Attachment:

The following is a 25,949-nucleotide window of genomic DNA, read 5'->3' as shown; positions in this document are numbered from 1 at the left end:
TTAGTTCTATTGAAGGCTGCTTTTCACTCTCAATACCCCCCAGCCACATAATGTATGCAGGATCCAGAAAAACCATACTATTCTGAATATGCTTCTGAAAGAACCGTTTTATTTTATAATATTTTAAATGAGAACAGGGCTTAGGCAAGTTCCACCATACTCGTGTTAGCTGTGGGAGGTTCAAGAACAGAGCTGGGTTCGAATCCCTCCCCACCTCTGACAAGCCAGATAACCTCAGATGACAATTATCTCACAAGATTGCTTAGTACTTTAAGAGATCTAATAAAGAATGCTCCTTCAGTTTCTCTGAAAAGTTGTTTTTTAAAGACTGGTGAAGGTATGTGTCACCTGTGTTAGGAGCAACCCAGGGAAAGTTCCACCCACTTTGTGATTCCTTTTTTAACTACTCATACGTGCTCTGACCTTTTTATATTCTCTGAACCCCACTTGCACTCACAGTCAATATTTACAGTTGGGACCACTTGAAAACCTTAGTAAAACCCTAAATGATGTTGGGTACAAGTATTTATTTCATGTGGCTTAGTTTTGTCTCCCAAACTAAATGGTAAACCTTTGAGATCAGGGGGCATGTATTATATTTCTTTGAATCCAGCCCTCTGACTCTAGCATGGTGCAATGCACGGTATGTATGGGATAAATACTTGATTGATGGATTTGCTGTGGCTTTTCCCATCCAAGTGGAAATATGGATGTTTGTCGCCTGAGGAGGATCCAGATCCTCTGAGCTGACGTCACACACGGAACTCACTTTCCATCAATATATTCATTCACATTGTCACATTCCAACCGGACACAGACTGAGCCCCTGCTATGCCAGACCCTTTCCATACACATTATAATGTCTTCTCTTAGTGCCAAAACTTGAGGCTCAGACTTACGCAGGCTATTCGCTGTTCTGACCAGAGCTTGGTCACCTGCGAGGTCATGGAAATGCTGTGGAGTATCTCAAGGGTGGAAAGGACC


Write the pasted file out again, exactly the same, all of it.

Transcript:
The following is a 25,949-nucleotide window of genomic DNA, read 5'->3' as shown; positions in this document are numbered from 1 at the left end:
TTAGTTCTATTGAAGGCTGCTTTTCACTCTCAATACCCCCCAGCCACATAATGTATGCAGGATCCAGAAAAACCATACTATTCTGAATATGCTTCTGAAAGAACCGTTTTATTTTATAATATTTTAAATGAGAACAGGGCTTAGGCAAGTTCCACCATACTCGTGTTAGCTGTGGGAGGTTCAAGAACAGAGCTGGGTTCGAATCCCTCCCCACCTCTGACAAGCCAGATAACCTCAGATGACAATTATCTCACAAGATTGCTTAGTACTTTAAGAGATCTAATAAAGAATGCTCCTTCAGTTTCTCTGAAAAGTTGTTTTTTAAAGACTGGTGAAGGTATGTGTCACCTGTGTTAGGAGCAACCCAGGGAAAGTTCCACCCACTTTGTGATTCCTTTTTTAACTACTCATACGTGCTCTGACCTTTTTATATTCTCTGAACCCCACTTGCACTCACAGTCAATATTTACAGTTGGGACCACTTGAAAACCTTAGTAAAACCCTAAATGATGTTGGGTACAAGTATTTATTTCATGTGGCTTAGTTTTGTCTCCCAAACTAAATGGTAAACCTTTGAGATCAGGGGGCATGTATTATATTTCTTTGAATCCAGCCCTCTGACTCTAGCATGGTGCAATGCACGGTATGTATGGGATAAATACTTGATTGATGGATTTGCTGTGGCTTTTCCCATCCAAGTGGAAATATGGATGTTTGTCGCCTGAGGAGGATCCAGATCCTCTGAGCTGACGTCACACACGGAACTCACTTTCCATCAATATATTCATTCACATTGTCACATTCCAACCGGACACAGACTGAGCCCCTGCTATGCCAGACCCTTTCCATACACATTATAATGTCTTCTCTTAGTGCCAAAACTTGAGGCTCAGACTTACGCAGGCTATTCGCTGTTCTGACCAGAGCTTGGTCACCTGCGAGGTCATGGAAATGCTGTGGAGTATCTCAAGGGTGGAAAGGACC